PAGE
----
1st Quarter.  Miami has the ball at their own 49.  It's 3rd and 1.

Offense: Miami is in a jumbo formation, or 13 personnel.  1 back, 3 tight ends.  Very good short yard set to be in.  Now I'm not 100% sure the play they ran.  The initial movement looked like an inside zone type of play, but the blocking looked so funky and the playside guard came off the ball so awkward like he was looking to pull in a sort of Power-G run, but he didn't find anyone to block, but whatever.  The play isn't so important here. 

Defense: Now this is the part that is important.  Take a look at the defensive front.  Atlanta comes out in what's called -- well I've heard it called a few names -- but for the purposes of this thread I'll call it by the name I know best -- 4-3 Over Open.  Take a second and take a good look at the pic.  Poe is playing the 3-tech to the strong side making it an Over front.  Campbell is set to the weak or OPEN side of the formation.  Hence 4-3 Over Open.  Any of my Madden players out there you'll find this formation in any 4-3 playbook labelled simply 4-3 Over.

Everybody still with me so far?  Good because I'm going to get a little chatty with this pic.  Now I'm not a huge fan of this front, especially against 3 tight ends.  There are a couple of other fronts I like better vs. this formation, but I won't bore you.  The 4-3 Open front I really like at lower levels, especially vs. teams that run a lot of veer option and reverse pivots with the QB; a team like Georgia Tech for example.  BUT this is a front that I see used a lot vs. 3 tight end sets around the NFL, so what do I know.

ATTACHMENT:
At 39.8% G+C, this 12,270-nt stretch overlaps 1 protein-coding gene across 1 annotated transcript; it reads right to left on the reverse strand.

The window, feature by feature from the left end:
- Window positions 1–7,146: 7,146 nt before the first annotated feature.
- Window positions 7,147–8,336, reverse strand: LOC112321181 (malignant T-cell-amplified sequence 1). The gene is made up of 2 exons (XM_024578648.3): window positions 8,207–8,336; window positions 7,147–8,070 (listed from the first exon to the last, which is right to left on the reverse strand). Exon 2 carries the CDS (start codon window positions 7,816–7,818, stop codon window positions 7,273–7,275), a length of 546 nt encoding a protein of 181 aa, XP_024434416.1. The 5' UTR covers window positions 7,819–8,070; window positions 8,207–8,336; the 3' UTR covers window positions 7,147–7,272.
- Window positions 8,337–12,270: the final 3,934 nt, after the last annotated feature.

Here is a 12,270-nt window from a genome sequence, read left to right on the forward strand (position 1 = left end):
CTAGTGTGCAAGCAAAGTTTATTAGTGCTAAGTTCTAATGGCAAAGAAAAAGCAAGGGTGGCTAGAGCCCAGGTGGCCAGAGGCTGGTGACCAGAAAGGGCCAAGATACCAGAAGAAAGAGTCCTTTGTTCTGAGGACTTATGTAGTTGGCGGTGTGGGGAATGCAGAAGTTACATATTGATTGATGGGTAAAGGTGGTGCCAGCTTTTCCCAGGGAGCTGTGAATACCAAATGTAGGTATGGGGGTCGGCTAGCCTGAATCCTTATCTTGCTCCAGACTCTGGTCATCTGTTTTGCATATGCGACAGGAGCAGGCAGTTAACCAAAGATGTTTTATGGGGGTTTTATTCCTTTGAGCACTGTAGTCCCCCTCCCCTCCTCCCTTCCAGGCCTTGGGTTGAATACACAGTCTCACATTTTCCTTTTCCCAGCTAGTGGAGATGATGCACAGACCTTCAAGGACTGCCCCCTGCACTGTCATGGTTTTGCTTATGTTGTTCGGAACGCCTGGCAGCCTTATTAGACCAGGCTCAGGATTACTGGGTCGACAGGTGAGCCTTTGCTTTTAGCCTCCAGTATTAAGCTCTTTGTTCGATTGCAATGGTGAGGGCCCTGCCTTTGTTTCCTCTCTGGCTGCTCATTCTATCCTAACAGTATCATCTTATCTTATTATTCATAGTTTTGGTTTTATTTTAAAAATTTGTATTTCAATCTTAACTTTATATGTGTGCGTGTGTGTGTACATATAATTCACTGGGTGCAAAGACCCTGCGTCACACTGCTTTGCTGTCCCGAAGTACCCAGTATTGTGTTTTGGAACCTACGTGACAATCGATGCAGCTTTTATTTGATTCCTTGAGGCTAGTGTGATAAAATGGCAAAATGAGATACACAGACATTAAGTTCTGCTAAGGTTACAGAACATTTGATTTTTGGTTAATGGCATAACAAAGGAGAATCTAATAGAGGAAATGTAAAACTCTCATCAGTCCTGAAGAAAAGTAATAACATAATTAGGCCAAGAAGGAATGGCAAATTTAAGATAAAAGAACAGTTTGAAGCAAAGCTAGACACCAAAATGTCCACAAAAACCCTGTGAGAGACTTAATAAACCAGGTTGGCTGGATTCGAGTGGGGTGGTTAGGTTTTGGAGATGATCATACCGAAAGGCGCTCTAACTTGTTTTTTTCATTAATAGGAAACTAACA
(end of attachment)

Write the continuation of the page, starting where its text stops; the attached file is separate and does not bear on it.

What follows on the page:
IMG_1948

Run Fits: Before I get started I just want to point out that TRU AND RICO DO NOT HAVE A FIT in this coverage!  So, I'm not even going to discuss them.

Okay now this is where this deal can get kind of complicated, because run fits can be kind of proprietory at the NFL level.  Coordinators like to put their own tweaks on them and for good reason.  You'll get eating alive by offensive line coaches if you don't.  Here (in the above pic), most of it is pretty straightforward... the one thing that is unique that I really like is Poe who is playing the 3 tech slants into the strong side A gap, instead of charging straight ahead into the B which he is in front of.  Now I don't think he just decided to do that on his own but (he may have) I do know that it totally confused the blocking scheme and almost blew up the play.

Now this is the part that had me confused and made it difficult for me to tell who messed, but somebody clearly did.  Brooks Reed is playing the strong side defensive end to the left of the picture and he's head up on the tight end.  Usually, this indicates a two gap assignment, which would make total sense considering what Poe did.  Instead, this is what happens...

 

 

Reed comes of the ball and engages the tight end with his OUTSIDE ARM FREE.  This indicates that he is a contain player responsible for not letting the ball get outside and #20, the Strong Safety is supposed to come down and play the cutback lane.  But the play is going weak so we're still in good shape.

IMG_1949